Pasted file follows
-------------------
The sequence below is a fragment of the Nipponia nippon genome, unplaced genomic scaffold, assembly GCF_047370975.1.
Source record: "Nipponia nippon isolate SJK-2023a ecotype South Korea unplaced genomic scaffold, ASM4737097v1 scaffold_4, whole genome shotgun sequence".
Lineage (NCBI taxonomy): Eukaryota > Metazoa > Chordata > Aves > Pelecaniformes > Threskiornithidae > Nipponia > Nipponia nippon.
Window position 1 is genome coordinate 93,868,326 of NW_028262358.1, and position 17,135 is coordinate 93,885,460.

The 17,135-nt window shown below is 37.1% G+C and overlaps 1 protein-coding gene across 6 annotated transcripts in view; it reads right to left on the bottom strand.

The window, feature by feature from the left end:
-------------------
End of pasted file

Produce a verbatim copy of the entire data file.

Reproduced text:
The sequence below is a fragment of the Nipponia nippon genome, unplaced genomic scaffold, assembly GCF_047370975.1.
Source record: "Nipponia nippon isolate SJK-2023a ecotype South Korea unplaced genomic scaffold, ASM4737097v1 scaffold_4, whole genome shotgun sequence".
Lineage (NCBI taxonomy): Eukaryota > Metazoa > Chordata > Aves > Pelecaniformes > Threskiornithidae > Nipponia > Nipponia nippon.
Window position 1 is genome coordinate 93,868,326 of NW_028262358.1, and position 17,135 is coordinate 93,885,460.

The 17,135-nt window shown below is 37.1% G+C and overlaps 1 protein-coding gene across 6 annotated transcripts in view; it reads right to left on the bottom strand.

The window, feature by feature from the left end: